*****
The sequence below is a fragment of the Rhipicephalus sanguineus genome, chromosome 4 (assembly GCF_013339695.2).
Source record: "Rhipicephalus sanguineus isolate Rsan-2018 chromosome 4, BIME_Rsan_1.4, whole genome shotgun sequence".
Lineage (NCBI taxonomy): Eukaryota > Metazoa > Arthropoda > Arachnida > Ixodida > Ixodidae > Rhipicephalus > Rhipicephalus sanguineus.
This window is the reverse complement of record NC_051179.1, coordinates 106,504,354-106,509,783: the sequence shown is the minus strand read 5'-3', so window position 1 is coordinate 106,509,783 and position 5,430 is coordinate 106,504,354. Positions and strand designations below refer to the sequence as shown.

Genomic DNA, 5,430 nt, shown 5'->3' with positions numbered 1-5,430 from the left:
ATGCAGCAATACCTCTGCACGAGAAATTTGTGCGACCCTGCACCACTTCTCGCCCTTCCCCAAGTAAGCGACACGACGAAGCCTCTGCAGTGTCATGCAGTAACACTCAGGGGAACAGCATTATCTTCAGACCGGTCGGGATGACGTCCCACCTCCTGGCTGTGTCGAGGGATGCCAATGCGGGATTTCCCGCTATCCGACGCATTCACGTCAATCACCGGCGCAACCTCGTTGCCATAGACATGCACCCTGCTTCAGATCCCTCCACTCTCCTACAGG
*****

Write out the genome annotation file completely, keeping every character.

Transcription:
The sequence below is a fragment of the Rhipicephalus sanguineus genome, chromosome 4 (assembly GCF_013339695.2).
Source record: "Rhipicephalus sanguineus isolate Rsan-2018 chromosome 4, BIME_Rsan_1.4, whole genome shotgun sequence".
Lineage (NCBI taxonomy): Eukaryota > Metazoa > Arthropoda > Arachnida > Ixodida > Ixodidae > Rhipicephalus > Rhipicephalus sanguineus.
This window is the reverse complement of record NC_051179.1, coordinates 106,504,354-106,509,783: the sequence shown is the minus strand read 5'-3', so window position 1 is coordinate 106,509,783 and position 5,430 is coordinate 106,504,354. Positions and strand designations below refer to the sequence as shown.

Genomic DNA, 5,430 nt, shown 5'->3' with positions numbered 1-5,430 from the left:
ATGCAGCAATACCTCTGCACGAGAAATTTGTGCGACCCTGCACCACTTCTCGCCCTTCCCCAAGTAAGCGACACGACGAAGCCTCTGCAGTGTCATGCAGTAACACTCAGGGGAACAGCATTATCTTCAGACCGGTCGGGATGACGTCCCACCTCCTGGCTGTGTCGAGGGATGCCAATGCGGGATTTCCCGCTATCCGACGCATTCACGTCAATCACCGGCGCAACCTCGTTGCCATAGACATGCACCCTGCTTCAGATCCCTCCACTCTCCTACAGG